TVS Capital Funds has invested nearly INR 3,000 Cr in critical sectors over the past 15 years and Srinivasan seen India’s startup ecosystem come up from scratch
Srinivasan says that TVS Capital's model has never been led by commercial terms, which is why it's able to have a high degree of concentration in specific areas
TVS Capital's three funds till date have 100% domestic capital, and here he dives into what it takes to launch and manage a new fund in this day and age
A third generation entrepreneur, leading one of India’s most influential business families, and also an investor in next-gen businesses over the past 15 years, TVS Capital Funds’ Gopal Srinivasan has seen the breadth of India’s economic growth.
The chairman and managing director at TVS Capital Funds has not only backed next-gen entrepreneurs and ventures in critical sectors through the years but also seen India’s startup ecosystem come up from scratch. Since its inception in 2007, the fund has invested nearly INR 3,000 Cr in the new wave of entrepreneurs that are emerging with each generation.
If TVS Capital’s original thesis was to back talent emerging from IITs and large IT organisations, its recent investments have been in areas that are solving critical problems such as rural financing, insurance, healthtech, large format retail and more.
And of course, Srinivasan has been a keen participant in shaping public policy for the venture capital and startup investment ecosystem.
Through Srinivasan’s stints at SEBI, the Indian Venture Capital Association (IVCA), the Confederation of Indian Industry (CII) as well as SIDBI’s Fund of Funds for Start-ups (FFS) he has pushed for greater participation from domestic investors. And TVS Capital’s three funds till date have 100% domestic capital, something which Srinivasan is particularly proud of.
“Otherwise we are simply helping grow the pension funds and institutional profits of US-based behemoths,” TVS Capital Fund’s Srinivasan told Inc42 recently.
The TVS Capital portfolio includes Nykaa (exited), Digit Insurance, Yubi, Sarvogram, Five Star Business Finance, Suryoday Small Finance Bank, Wonderla Holidays (exited), and Leap Logistics, among other companies, with the first three unicorns in the form of Digit, Yubi and Five Star. After the Nykaa IPO, TVS Capital saw a 6x return, while Wonderla delivered a 3X return during the exit in 2016. Besides this, TVS exited from retailer Landmark Books in 2013.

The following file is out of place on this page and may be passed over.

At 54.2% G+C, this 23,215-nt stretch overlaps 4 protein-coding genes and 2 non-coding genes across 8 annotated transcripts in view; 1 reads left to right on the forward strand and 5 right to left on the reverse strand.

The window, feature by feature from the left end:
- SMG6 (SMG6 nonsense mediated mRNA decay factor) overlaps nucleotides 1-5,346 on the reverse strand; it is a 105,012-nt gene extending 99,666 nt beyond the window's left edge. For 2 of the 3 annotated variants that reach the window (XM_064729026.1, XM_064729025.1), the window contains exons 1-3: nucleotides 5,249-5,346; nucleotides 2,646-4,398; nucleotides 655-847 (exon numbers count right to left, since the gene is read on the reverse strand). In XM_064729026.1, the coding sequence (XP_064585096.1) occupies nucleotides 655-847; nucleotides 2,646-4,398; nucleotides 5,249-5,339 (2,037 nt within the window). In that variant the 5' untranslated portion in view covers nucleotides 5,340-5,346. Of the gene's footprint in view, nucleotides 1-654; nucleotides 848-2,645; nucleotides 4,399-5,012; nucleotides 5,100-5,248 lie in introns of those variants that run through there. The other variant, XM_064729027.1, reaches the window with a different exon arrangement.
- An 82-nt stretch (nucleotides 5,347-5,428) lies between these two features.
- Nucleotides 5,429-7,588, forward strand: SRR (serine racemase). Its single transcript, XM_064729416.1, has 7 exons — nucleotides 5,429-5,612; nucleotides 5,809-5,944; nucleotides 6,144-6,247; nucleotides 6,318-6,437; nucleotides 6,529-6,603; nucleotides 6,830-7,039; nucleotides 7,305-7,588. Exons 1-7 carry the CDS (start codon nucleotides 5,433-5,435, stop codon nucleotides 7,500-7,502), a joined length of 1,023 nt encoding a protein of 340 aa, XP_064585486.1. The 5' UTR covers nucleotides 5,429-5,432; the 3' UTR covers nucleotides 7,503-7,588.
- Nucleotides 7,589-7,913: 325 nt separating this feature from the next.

After closing its third fund in 2021, TVS Capital is gearing up to raise money for its fourth fund, which will see commitments in 2023 and 2024 at a time when the LP base is particularly shy about making commitments to new funds.
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Having seen the ecosystem grow from nothing, Srinivasan is in the advantageous position of guiding not just startups, but also the next generation of investors. And here he delves into what it takes to launch and manage a new fund in this day and age.
Inc42: We wanted to delve into the origin story of TVS Capital Funds; What was the thesis you set out to fulfil when the fund was launched in 2007?
Gopal Srinivasan: Our original thesis which remains completely valid if not even more valid today was that with the growth of the India story, a new wave of entrepreneurs was emerging. We began in 2007, 15 years into the so-called post-liberalisation era.
Entrepreneurs were emerging from large college campuses and the global and Indian companies. After 10 years of giving their talent to IT companies, these individuals were in their mid-30s, which is the prime time to be an entrepreneur. The story of a college dropout founder is absolute American Kool Aid, which should be treated exactly like the sugary substance it is. It was completely unhealthy.
The other stream of entrepreneurs were second or third-generation businessmen who would be ready to take over their large family businesses by 2020. They were part of the succession plan and they had ambitions built around technology.
We could see these two streams would converge somewhere in the mid-2020s. And therefore we called that story empowering next-gen entrepreneurs and first generation founders who have not come from the traditional background of wealth, but have come through professional backgrounds. So those are the people that we thought would be transforming India.
Inc42: Tell us a little about how and why you went after domestic capital for all your funds?
Gopal Srinivasan: In our view, entrepreneurs are the next generation freedom fighters for social and economic freedom. We really believed in that story and we said let’s raise only rupee capital and let all the profits of investment stay in India. It’s great to hear the stories of unicorns, soonicorns and decacorns, but when you realise that all profit has gone to some American pension fund or some foreign investor, what economic problems are we solving in India?
Whereas we as a country need far more money for infrastructure and lifting the 300 Mn people below poverty line. So besides backing entrepreneurs, our second big objective was to keep the money in India.
With its latest TVS Shriram Growth Fund 3, it successfully closed an extended fundraise with an overall corpus of INR 1,550 Cr. And with a potential co-investment pool of approximately INR 450 Cr from its LPs, the total AUM for this third fund is around INR 2,000 Cr. This makes it the largest fund in India with 100% rupee capital.